Published on March 03, 2020

Why It’s Important to Lose Weight Before Bariatric Surgery

Couple joggingAt first, it may seem surprising: One step you’re asked to take before bariatric (weight-loss) surgery is losing a few pounds. Isn’t the weight supposed to come off afterward?

It turns out that a relatively small weight loss prior to bariatric surgery can make a big difference in what happens later.

Head Start on Weight Loss

There are three main reasons for losing a little weight prior to bariatric surgery.

Learning healthy habits. You may be asked to take part in a doctor-supervised weight-loss program for a few months before surgery. Many health insurance plans require this as a condition of coverage. It’s a chance to learn about the healthy lifestyle changes you’ll need to make after your operation. You can practice choosing nutritious foods and working more physical activity into your day.

Reducing surgical risks. For the last few weeks before surgery, you might need to consume a special diet. It might include low-calorie shakes in place of some meals. This type of diet not only helps take off pounds—it can also shrink your liver and reduce fat inside your abdomen, which makes surgery safer.

In a study of more than 350 bariatric surgery patients, people aimed to lose at least 8 percent of their excess weight on this kind of preop diet. Those who reached that goal:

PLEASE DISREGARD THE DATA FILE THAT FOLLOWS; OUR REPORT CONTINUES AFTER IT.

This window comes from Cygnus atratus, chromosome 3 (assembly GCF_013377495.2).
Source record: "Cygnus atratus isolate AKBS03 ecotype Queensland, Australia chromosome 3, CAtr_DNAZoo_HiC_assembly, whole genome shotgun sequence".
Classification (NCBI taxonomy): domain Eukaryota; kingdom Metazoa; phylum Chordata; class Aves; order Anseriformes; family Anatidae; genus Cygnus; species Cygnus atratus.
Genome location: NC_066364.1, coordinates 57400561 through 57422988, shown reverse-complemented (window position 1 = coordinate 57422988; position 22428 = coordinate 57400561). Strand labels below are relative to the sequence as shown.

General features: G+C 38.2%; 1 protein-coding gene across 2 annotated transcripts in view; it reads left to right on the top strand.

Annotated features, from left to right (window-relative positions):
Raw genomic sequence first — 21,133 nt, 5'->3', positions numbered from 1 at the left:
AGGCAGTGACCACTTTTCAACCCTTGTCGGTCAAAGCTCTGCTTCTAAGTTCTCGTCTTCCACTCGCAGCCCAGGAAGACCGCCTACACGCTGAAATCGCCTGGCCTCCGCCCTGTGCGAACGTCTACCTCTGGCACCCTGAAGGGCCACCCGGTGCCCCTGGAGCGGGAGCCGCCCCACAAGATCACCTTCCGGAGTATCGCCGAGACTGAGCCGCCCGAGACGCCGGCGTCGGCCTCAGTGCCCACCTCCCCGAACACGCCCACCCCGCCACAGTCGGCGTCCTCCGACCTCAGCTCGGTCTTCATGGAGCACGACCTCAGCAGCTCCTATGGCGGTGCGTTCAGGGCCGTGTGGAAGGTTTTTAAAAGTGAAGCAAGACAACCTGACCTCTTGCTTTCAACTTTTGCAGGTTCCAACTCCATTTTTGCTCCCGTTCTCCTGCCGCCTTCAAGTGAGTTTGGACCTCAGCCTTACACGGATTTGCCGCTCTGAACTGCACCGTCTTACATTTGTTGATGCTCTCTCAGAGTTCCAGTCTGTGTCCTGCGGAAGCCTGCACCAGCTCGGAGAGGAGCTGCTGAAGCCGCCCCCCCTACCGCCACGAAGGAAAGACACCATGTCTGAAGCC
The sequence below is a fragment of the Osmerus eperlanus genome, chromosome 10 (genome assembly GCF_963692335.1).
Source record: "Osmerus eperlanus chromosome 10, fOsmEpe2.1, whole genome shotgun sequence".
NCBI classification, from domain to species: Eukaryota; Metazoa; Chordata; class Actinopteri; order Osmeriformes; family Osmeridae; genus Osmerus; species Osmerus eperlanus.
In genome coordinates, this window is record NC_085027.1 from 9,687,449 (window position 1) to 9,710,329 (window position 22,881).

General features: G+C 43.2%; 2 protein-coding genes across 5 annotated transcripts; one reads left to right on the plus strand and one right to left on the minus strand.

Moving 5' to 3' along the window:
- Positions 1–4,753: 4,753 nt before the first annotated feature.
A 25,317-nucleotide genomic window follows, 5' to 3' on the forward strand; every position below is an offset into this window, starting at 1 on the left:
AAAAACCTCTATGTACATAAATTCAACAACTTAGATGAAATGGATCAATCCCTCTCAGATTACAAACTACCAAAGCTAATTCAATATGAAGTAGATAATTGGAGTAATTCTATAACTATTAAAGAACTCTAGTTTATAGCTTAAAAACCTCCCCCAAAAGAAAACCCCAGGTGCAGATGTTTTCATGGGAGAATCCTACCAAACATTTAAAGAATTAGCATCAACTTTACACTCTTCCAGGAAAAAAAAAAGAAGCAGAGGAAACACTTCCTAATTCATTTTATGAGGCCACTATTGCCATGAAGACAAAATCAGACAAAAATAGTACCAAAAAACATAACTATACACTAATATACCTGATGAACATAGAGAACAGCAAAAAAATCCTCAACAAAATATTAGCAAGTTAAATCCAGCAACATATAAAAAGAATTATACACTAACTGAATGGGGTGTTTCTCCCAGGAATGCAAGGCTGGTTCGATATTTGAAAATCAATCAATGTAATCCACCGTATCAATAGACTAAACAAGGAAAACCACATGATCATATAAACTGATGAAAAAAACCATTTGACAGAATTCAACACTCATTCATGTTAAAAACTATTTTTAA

• Spent less time in surgery, compared with those who lost less weight beforehand
  • Had shorter hospital stays

Potentially improving results. In the same study, patients who reached their preop weight loss goal also did better after surgery. A year later, they had lost 7.5 percent more excess weight than those who didn’t reach their preop goal.

Strategies for Preop Success

In the run-up to surgery, you’ll typically have a whole team of health professionals supporting you, including a dietitian and behavioral health specialist. Don’t hesitate to ask questions or discuss challenges with your team.

Keep your eye on the long-term rewards. Your efforts up front can help you prepare for a lifetime of better health after surgery.